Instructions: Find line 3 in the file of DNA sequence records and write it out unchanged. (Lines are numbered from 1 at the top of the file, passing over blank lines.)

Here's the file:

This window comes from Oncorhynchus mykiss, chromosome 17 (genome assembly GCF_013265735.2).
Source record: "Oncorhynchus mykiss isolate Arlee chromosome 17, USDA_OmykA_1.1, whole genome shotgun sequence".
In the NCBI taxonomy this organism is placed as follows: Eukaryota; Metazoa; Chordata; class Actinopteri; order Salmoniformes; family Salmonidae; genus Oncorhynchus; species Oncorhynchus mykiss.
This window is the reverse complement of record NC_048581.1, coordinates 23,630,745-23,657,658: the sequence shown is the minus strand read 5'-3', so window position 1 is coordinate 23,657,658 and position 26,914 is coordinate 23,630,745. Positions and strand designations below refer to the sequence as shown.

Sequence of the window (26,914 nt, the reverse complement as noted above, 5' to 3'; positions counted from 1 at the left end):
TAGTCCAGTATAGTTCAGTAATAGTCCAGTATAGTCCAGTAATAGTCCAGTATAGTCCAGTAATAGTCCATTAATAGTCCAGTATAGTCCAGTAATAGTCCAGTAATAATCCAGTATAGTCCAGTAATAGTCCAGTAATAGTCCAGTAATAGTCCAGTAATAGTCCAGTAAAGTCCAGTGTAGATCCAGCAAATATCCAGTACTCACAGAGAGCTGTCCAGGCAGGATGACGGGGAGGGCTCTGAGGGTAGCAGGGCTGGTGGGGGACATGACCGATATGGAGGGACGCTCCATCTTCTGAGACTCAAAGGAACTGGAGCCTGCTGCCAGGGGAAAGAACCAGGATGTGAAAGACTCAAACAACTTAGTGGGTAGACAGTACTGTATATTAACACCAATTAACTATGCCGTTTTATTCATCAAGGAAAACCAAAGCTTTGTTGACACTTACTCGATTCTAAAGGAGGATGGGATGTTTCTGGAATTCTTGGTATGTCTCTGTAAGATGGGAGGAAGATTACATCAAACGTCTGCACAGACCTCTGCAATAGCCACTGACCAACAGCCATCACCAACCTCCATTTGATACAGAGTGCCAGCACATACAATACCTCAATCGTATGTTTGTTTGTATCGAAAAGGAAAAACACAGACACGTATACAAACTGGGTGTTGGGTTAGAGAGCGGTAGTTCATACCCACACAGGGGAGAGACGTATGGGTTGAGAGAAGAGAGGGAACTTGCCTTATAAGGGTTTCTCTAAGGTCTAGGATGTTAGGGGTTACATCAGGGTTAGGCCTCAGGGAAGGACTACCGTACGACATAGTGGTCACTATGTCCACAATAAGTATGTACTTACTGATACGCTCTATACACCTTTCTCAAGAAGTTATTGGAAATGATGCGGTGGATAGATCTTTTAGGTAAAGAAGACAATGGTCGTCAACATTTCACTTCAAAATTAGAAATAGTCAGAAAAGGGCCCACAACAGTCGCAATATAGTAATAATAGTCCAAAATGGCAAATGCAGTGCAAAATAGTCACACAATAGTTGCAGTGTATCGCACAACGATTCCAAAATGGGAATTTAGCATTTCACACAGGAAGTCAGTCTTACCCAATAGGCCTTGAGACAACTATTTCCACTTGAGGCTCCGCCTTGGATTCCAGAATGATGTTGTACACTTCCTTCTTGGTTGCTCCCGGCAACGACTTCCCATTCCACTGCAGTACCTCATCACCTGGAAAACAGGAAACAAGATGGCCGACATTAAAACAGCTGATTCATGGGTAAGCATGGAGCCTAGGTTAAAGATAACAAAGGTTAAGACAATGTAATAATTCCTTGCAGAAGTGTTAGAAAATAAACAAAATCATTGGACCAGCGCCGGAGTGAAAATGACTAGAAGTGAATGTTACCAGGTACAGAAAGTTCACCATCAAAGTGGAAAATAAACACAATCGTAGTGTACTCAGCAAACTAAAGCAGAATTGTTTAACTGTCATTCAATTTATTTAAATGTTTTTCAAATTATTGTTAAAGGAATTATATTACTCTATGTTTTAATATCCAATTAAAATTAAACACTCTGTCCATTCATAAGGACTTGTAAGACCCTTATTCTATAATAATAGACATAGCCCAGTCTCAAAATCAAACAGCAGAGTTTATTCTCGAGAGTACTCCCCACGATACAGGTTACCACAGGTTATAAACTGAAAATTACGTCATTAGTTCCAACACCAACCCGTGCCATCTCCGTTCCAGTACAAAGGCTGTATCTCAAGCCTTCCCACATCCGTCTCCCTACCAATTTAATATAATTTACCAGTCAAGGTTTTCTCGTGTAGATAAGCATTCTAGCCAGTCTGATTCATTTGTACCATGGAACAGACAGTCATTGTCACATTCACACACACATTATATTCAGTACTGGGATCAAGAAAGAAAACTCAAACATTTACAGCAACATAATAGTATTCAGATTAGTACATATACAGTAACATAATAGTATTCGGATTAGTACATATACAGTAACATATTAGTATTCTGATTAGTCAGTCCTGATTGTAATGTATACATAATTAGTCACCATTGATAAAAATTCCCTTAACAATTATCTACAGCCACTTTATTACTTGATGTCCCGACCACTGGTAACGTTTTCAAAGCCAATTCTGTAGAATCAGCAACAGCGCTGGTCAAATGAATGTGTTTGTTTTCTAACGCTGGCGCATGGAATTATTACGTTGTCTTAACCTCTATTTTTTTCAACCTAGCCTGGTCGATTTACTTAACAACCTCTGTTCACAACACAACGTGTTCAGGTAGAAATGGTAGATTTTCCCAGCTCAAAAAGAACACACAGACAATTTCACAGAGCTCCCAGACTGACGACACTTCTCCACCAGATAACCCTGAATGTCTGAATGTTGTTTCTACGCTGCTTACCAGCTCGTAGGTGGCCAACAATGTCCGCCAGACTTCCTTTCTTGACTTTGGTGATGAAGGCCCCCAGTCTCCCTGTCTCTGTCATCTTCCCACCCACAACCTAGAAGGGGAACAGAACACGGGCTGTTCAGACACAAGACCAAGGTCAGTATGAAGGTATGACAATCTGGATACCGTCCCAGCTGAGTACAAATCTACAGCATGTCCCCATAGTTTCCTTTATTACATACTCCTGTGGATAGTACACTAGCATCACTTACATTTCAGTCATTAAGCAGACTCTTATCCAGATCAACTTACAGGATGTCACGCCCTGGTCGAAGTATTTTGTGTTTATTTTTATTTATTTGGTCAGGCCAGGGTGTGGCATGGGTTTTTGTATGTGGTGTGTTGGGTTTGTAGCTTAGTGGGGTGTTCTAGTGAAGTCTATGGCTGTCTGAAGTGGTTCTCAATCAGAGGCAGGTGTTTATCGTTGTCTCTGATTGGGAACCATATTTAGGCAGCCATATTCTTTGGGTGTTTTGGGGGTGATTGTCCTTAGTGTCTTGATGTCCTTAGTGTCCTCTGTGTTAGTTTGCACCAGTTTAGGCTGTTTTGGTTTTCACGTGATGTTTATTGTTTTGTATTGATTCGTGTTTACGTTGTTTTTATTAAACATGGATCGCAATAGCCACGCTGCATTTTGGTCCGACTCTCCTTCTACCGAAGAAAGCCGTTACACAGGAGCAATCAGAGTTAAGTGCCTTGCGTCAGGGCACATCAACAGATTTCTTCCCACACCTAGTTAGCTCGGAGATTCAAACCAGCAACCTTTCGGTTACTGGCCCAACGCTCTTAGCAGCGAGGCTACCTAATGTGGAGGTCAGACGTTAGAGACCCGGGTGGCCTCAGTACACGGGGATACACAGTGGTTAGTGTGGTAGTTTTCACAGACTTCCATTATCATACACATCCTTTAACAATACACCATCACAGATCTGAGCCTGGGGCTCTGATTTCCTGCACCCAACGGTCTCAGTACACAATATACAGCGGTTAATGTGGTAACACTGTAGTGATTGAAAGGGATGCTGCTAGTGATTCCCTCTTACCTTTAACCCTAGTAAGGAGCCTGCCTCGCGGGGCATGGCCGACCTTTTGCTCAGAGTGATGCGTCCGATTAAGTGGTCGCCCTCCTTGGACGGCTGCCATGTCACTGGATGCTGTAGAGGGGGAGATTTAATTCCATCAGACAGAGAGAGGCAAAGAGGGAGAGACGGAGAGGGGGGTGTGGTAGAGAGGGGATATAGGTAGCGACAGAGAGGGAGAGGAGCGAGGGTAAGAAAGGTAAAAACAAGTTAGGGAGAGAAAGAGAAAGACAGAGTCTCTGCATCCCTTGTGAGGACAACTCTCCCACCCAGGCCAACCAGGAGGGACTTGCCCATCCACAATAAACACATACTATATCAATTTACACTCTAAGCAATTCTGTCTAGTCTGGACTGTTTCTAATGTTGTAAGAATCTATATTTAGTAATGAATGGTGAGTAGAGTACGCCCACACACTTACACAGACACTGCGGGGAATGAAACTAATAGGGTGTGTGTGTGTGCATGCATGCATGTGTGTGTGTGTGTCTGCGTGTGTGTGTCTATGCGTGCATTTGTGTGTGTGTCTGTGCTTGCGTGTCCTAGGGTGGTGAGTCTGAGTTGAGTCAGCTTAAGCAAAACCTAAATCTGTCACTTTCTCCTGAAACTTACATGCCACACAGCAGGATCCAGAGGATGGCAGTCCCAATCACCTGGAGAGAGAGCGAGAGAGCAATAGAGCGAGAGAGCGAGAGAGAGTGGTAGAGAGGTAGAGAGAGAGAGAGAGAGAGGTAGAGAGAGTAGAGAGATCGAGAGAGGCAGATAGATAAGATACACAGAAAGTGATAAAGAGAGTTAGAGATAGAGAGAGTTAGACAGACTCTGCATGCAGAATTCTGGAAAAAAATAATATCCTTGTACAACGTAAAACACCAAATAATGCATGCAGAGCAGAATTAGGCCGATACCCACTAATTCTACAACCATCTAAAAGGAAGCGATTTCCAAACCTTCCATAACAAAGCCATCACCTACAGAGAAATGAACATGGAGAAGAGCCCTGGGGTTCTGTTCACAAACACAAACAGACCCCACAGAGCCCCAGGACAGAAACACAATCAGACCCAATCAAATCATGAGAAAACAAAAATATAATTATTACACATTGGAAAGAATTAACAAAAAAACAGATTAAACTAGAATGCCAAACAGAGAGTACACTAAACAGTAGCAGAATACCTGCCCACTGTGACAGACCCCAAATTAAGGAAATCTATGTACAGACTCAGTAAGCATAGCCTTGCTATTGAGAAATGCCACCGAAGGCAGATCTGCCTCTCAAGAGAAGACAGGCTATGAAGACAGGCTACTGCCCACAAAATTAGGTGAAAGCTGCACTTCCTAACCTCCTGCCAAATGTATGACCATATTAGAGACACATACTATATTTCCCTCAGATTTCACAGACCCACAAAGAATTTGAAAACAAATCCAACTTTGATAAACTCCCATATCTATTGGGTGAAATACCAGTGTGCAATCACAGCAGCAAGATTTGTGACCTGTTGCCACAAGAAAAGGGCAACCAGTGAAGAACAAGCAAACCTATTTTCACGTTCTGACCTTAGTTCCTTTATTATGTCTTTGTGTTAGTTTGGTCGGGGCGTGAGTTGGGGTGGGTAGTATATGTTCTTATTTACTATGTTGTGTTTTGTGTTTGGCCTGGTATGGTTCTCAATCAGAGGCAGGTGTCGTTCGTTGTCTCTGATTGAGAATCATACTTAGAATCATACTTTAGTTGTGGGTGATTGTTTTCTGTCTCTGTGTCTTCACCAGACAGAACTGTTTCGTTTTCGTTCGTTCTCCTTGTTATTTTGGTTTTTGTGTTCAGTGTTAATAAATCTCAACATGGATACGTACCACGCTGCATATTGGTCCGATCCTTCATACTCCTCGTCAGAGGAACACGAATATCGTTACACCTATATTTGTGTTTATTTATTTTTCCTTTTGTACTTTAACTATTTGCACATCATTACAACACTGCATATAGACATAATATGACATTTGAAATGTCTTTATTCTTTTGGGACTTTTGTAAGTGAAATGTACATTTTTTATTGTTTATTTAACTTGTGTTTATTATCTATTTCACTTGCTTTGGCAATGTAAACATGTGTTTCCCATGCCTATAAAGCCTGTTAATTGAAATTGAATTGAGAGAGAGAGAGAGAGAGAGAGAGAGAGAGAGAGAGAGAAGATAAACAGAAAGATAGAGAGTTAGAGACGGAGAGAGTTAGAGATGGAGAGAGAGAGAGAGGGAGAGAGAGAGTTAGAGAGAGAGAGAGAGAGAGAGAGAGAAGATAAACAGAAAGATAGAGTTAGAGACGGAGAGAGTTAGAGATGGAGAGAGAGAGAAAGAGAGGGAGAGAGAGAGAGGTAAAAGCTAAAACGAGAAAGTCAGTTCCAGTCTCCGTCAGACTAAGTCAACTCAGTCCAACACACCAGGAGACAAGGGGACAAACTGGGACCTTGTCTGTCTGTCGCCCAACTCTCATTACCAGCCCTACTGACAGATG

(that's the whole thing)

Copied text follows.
In the NCBI taxonomy this organism is placed as follows: Eukaryota; Metazoa; Chordata; class Actinopteri; order Salmoniformes; family Salmonidae; genus Oncorhynchus; species Oncorhynchus mykiss.